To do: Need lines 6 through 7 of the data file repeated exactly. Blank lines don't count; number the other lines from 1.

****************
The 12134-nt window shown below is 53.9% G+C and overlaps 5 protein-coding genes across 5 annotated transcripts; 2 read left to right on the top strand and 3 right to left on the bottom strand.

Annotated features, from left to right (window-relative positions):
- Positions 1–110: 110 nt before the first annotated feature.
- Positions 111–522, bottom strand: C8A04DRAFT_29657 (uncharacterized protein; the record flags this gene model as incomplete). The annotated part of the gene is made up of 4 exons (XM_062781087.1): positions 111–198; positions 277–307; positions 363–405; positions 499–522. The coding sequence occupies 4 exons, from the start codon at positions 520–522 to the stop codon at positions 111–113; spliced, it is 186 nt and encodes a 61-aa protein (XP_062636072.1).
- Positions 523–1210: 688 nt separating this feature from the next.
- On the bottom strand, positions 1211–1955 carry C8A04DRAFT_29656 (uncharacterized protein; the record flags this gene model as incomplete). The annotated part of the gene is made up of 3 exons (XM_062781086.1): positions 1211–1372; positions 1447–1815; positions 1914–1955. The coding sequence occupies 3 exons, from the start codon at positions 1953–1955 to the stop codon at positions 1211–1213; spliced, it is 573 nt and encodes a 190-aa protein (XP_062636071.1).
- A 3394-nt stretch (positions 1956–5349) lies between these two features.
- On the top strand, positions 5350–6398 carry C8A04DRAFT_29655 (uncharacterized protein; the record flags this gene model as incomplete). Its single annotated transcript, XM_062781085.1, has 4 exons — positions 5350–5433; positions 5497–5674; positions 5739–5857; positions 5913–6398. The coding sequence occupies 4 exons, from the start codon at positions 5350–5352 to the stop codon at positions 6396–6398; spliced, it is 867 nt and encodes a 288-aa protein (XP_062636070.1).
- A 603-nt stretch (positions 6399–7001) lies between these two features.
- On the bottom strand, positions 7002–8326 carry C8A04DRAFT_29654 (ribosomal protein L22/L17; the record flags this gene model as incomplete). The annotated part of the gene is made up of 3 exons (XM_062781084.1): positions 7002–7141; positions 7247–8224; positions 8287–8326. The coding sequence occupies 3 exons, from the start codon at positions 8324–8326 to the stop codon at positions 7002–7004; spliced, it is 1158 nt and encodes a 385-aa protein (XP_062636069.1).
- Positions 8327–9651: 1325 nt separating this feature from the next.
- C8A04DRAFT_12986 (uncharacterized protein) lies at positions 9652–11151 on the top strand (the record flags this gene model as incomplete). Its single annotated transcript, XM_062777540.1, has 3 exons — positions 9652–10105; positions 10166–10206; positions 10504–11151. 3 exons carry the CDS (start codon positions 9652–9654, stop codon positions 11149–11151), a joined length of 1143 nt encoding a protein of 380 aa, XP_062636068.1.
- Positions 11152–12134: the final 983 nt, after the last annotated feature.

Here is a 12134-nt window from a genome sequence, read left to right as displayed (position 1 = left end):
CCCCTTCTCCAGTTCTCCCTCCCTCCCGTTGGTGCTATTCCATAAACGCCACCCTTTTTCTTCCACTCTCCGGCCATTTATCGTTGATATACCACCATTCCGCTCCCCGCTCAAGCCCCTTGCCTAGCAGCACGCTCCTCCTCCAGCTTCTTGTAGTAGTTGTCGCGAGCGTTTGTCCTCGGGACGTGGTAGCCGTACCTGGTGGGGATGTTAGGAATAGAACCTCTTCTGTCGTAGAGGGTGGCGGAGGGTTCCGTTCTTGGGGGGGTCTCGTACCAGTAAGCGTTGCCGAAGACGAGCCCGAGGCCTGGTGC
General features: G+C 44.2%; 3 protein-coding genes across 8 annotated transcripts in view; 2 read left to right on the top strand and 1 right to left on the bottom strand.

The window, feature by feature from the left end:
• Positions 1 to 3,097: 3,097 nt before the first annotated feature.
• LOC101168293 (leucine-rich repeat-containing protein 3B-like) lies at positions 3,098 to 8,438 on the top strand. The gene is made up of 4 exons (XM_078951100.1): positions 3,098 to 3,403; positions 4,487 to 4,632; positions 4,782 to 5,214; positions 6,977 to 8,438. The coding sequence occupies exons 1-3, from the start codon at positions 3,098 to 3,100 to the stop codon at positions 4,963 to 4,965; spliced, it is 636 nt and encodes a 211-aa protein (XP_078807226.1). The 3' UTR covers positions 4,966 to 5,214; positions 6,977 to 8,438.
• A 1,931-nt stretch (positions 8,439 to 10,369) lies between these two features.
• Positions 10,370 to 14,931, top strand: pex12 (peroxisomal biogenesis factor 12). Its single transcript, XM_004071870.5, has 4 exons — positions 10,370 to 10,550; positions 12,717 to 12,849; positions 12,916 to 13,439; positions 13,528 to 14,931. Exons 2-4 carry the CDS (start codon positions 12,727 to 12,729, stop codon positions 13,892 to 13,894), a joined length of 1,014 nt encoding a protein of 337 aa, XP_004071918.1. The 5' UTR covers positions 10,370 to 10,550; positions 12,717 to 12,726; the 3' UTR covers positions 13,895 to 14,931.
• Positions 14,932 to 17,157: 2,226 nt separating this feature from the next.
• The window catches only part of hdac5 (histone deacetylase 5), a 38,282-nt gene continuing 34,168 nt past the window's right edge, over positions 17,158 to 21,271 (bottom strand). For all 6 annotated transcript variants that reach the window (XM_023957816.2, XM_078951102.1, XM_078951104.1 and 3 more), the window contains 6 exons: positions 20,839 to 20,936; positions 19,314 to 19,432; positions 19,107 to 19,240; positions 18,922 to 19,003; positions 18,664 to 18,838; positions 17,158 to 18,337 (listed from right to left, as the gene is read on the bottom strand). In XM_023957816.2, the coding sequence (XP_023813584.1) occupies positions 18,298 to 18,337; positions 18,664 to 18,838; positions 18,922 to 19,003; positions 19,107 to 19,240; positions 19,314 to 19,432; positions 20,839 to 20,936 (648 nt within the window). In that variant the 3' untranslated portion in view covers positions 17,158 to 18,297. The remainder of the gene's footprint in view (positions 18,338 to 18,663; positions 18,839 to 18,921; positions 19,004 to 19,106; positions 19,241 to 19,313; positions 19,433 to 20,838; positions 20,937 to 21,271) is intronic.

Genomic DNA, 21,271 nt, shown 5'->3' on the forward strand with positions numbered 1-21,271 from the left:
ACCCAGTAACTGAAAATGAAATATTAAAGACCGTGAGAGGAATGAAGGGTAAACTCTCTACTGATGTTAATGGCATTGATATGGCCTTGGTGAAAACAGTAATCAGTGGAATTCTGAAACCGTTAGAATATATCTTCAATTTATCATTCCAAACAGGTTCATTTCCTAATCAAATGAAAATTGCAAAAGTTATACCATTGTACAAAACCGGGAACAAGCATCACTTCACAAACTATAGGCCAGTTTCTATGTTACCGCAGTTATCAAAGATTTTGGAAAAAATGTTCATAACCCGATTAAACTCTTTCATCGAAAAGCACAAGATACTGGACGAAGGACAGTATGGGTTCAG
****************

- On the bottom strand, positions 1211–1955 carry C8A04DRAFT_29656 (uncharacterized protein; the record flags this gene model as incomplete). The annotated part of the gene is made up of 3 exons (XM_062781086.1): positions 1211–1372; positions 1447–1815; positions 1914–1955. The coding sequence occupies 3 exons, from the start codon at positions 1953–1955 to the stop codon at positions 1211–1213; spliced, it is 573 nt and encodes a 190-aa protein (XP_062636071.1).
- A 3394-nt stretch (positions 1956–5349) lies between these two features.